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Noll, Brayton
Filatova, Tatiana
Need, Ariana
Expanding human developments and climate change have exacerbated the impact of natural hazards worldwide. In particular, accelerating flood risks entails that more traditional top down measures are complimented by individual adaptation at the household level. Worldwide, social surveys provide rich information about factors motivating individual adaptation to climate-driven floods. Notably, much of this empirical research has focused on the Global North. Yet, empirical research explicitly measuring whether and how climate change adaptation varies across cultures is lacking. Using Hofstede's Cultural Rankings as a measure of national culture, we utilize meta-regression analysis to investigate the effects of culture on individuals' motivation to adapt to climate-driven floods. This research makes a unique contribution to the literature by providing some of the first empirical evidence on the interaction effects between culture and individual flooding adaptation motivation based on the data collected across a large sample of countries. The results provide strong statistical support for the importance of considering cultural differences when empirically assessing limits of individual adaptation worldwide.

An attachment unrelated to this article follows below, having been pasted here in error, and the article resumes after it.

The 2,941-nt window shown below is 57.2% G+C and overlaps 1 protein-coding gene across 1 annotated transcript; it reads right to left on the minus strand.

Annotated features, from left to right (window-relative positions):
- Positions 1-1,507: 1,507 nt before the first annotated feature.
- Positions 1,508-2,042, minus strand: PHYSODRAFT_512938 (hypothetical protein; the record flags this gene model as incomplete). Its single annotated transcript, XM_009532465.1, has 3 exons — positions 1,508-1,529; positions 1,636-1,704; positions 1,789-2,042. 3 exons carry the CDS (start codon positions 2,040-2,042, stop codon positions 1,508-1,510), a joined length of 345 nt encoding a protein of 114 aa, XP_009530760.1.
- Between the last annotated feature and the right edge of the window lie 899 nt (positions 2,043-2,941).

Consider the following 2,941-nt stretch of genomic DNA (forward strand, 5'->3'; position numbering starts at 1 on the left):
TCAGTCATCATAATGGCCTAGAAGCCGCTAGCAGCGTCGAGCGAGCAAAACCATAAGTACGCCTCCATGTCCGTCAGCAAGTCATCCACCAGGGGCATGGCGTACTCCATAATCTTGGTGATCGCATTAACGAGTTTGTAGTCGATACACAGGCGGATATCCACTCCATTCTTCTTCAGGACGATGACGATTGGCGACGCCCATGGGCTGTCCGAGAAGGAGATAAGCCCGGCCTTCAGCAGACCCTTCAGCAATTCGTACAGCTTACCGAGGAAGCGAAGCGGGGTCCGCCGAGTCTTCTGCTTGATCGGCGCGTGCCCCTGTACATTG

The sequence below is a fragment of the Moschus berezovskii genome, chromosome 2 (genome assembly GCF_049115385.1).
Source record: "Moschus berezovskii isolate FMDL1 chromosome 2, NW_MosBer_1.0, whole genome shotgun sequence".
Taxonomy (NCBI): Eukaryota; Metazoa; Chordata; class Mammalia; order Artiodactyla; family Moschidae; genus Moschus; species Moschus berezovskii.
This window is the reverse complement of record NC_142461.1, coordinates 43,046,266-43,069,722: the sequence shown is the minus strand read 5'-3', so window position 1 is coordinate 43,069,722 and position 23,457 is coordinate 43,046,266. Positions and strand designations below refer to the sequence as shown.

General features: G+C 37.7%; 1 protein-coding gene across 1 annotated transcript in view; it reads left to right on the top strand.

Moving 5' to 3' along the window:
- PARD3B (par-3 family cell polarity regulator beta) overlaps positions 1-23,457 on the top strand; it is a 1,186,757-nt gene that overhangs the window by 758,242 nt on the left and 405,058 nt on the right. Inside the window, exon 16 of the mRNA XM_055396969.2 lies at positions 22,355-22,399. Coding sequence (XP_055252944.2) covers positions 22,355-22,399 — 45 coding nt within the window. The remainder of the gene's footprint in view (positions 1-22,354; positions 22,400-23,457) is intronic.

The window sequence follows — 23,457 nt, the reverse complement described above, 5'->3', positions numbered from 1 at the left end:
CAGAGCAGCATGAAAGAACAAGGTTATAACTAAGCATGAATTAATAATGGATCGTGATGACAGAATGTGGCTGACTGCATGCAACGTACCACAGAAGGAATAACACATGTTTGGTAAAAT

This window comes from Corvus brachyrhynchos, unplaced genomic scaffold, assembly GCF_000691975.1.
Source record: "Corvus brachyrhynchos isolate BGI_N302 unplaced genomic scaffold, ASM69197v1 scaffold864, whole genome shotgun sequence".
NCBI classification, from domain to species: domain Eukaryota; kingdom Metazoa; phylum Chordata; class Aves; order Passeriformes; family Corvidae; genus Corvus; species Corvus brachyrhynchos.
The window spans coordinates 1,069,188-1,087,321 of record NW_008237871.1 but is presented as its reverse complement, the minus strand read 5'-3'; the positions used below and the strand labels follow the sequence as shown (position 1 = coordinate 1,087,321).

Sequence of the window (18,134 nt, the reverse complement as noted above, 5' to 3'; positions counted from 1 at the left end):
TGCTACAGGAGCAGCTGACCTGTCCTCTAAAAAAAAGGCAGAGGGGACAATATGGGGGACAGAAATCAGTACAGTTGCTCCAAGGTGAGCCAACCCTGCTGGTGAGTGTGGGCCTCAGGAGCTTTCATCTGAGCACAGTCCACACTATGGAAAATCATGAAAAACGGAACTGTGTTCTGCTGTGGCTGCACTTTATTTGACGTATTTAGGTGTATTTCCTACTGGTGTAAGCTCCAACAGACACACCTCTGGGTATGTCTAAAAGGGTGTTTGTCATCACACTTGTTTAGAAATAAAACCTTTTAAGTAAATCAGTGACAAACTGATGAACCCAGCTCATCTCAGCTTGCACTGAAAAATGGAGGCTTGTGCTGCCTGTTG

How does culture affect individual adaptation to climate-driven floods?
Kiadói változat
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Full or partial reprint or use of the papers is encouraged, subject to due acknowledgement of the authors and its publication in these proceedings. The copyright of the research resides with the authors of the paper, with the FLOODrisk consortium.
Budapest University of Technology and Economics
Science and practice for an uncertain future
adaptation motivation
FLOODrisk 2020 - 4th European Conference on Flood Risk Management

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  • FLOODrisk2020 [93]
    4th European Conference on Flood Risk Management

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